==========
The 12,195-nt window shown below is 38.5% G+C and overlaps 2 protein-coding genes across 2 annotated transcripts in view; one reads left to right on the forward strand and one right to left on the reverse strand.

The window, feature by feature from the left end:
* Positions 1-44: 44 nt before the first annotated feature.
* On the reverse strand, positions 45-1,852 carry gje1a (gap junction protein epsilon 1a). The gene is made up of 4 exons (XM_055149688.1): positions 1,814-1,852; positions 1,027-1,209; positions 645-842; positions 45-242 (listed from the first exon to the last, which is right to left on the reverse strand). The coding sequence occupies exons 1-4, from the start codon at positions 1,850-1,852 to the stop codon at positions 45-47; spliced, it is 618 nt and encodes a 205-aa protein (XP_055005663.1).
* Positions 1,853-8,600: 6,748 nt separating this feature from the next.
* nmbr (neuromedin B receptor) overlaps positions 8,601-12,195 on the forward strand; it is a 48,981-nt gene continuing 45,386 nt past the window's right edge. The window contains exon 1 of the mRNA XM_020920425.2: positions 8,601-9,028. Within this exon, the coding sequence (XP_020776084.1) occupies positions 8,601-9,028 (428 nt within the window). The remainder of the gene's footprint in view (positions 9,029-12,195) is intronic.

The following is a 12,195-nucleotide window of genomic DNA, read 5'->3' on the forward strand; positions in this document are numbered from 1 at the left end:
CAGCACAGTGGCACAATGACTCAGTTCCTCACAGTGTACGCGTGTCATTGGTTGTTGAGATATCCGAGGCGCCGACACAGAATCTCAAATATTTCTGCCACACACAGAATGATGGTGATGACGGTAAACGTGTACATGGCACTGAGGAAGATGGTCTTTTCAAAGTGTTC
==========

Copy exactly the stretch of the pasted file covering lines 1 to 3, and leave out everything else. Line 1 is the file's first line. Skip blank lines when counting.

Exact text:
The 12,195-nt window shown below is 38.5% G+C and overlaps 2 protein-coding genes across 2 annotated transcripts in view; one reads left to right on the forward strand and one right to left on the reverse strand.

The window, feature by feature from the left end:
* Positions 1-44: 44 nt before the first annotated feature.